She didn’t bother to consult Mrs Flynn, who had now stopped crying and was staring blankly at the wall. The old woman opened the kitchen cupboard to see what there was in the way of food for the family breakfast. There were just a few rounds of bread and some tea and sugar in the corner of the cupboard. Mrs McGuinness closed the door and turned to address Teresa.

‘Listen Teresa, I’m going up to the house for a few minutes....you and Bosco have to give your mammy a bit of help till she’s feeling better ..will you get the young ones dressed for her and when I get back I’ll make yous all something nice to eat?’ Teresa nodded her head dutifully and blinked her tear stained eyes at the woman. When Mrs McGuinness got back some ten minutes later a semblance of order had been restored to the household and Anthony and Columba had woken to the sad news of their father’s death.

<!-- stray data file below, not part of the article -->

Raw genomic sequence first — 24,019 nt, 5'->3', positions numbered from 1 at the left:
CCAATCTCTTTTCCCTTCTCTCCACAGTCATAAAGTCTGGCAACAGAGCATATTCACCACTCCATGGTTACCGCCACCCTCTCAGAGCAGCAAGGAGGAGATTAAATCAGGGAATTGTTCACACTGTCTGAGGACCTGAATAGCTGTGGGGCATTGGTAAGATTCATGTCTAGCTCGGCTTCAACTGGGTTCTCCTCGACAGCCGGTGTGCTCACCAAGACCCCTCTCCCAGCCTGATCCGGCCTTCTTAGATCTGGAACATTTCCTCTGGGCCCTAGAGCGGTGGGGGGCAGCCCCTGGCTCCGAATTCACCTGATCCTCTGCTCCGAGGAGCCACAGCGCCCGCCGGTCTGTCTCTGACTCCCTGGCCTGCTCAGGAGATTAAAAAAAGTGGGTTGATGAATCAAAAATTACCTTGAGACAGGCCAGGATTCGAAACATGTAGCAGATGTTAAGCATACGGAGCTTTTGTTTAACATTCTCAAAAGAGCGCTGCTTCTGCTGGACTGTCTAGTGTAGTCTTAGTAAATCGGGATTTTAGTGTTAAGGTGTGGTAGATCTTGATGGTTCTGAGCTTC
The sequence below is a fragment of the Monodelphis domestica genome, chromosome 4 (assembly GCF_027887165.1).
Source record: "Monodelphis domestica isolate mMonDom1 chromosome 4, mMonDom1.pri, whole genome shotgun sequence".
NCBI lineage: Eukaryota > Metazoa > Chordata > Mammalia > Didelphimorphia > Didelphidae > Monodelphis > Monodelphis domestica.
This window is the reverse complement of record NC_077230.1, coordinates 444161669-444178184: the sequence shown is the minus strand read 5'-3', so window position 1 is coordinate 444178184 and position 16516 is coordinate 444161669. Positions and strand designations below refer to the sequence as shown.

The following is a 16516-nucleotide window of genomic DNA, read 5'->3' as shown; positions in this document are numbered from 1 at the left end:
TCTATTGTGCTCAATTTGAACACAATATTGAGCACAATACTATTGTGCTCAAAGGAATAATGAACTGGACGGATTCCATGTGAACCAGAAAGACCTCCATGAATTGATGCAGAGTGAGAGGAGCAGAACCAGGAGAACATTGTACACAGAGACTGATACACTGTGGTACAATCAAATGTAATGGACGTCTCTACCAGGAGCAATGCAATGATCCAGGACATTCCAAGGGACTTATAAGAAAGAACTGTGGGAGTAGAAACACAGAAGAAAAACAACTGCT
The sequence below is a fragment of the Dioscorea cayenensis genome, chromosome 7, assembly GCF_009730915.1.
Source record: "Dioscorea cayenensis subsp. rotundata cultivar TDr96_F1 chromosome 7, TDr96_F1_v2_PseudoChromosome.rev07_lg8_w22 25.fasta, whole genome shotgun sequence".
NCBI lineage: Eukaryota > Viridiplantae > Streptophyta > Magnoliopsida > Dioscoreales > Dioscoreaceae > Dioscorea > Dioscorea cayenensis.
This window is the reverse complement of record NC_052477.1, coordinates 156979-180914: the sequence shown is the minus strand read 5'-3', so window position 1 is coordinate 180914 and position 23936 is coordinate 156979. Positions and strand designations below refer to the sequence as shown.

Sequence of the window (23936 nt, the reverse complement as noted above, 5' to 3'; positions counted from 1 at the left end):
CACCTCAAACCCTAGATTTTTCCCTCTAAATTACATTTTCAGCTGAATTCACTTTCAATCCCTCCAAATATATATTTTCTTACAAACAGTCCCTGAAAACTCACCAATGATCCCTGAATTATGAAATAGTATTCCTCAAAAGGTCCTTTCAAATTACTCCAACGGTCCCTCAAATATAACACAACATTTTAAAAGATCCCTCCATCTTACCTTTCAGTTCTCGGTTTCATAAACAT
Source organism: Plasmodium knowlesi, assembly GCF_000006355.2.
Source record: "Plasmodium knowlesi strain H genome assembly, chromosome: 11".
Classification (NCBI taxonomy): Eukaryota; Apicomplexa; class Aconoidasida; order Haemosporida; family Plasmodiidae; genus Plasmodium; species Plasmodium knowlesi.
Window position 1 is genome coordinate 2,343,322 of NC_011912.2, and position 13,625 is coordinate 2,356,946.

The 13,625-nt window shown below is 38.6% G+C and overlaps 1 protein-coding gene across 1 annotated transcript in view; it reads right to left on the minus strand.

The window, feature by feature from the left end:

Their new found benefactor had brought a small parcel of provisions and set about making a breakfast of tea, toast and marmalade for the family. As they ate, Mrs Flynn neither spoke or acknowledged  the children gathered around her. She sat with a cup of tea in her shaking hands and stared into space. ‘It’s very cold in here,’ declared Mrs McGuinness to break the awkward silence and looked around for something to kindle a fire with. There was a metal bucket standing beside the empty fireplace with the remains of a stone of coal purchased from Corrigan’s the day before. 

‘Be a good boy Vincent and run down to Corrigan’s for a bundle of sticks while I clean out these cinders,’ she instructed Vincent, pressing a two shilling piece into his hand, ‘You can take Anthony with you - buy yourselves some sweets with the change.’